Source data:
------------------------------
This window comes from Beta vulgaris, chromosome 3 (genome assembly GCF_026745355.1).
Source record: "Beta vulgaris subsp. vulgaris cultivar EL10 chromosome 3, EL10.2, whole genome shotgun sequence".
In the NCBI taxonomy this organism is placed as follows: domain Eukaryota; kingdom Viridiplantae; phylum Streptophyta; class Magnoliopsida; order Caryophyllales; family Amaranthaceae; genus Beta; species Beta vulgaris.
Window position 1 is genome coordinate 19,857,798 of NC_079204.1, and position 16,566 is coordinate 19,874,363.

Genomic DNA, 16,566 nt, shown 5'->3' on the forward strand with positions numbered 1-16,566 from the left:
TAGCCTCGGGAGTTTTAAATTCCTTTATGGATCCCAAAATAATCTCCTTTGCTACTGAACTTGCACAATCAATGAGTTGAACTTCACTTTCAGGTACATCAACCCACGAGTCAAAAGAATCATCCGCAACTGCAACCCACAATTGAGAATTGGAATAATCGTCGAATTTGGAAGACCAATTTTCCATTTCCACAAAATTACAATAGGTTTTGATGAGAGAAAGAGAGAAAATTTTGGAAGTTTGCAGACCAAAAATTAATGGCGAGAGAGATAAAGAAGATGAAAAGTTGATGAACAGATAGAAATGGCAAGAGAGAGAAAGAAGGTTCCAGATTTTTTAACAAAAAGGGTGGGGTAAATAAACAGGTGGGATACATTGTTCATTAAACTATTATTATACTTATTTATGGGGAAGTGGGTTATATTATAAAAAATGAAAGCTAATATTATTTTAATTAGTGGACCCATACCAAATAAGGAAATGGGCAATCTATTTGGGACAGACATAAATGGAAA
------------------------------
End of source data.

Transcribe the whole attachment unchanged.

This window comes from Beta vulgaris, chromosome 3 (genome assembly GCF_026745355.1).
Source record: "Beta vulgaris subsp. vulgaris cultivar EL10 chromosome 3, EL10.2, whole genome shotgun sequence".
In the NCBI taxonomy this organism is placed as follows: domain Eukaryota; kingdom Viridiplantae; phylum Streptophyta; class Magnoliopsida; order Caryophyllales; family Amaranthaceae; genus Beta; species Beta vulgaris.
Window position 1 is genome coordinate 19,857,798 of NC_079204.1, and position 16,566 is coordinate 19,874,363.

Genomic DNA, 16,566 nt, shown 5'->3' on the forward strand with positions numbered 1-16,566 from the left:
TAGCCTCGGGAGTTTTAAATTCCTTTATGGATCCCAAAATAATCTCCTTTGCTACTGAACTTGCACAATCAATGAGTTGAACTTCACTTTCAGGTACATCAACCCACGAGTCAAAAGAATCATCCGCAACTGCAACCCACAATTGAGAATTGGAATAATCGTCGAATTTGGAAGACCAATTTTCCATTTCCACAAAATTACAATAGGTTTTGATGAGAGAAAGAGAGAAAATTTTGGAAGTTTGCAGACCAAAAATTAATGGCGAGAGAGATAAAGAAGATGAAAAGTTGATGAACAGATAGAAATGGCAAGAGAGAGAAAGAAGGTTCCAGATTTTTTAACAAAAAGGGTGGGGTAAATAAACAGGTGGGATACATTGTTCATTAAACTATTATTATACTTATTTATGGGGAAGTGGGTTATATTATAAAAAATGAAAGCTAATATTATTTTAATTAGTGGACCCATACCAAATAAGGAAATGGGCAATCTATTTGGGACAGACATAAATGGAAA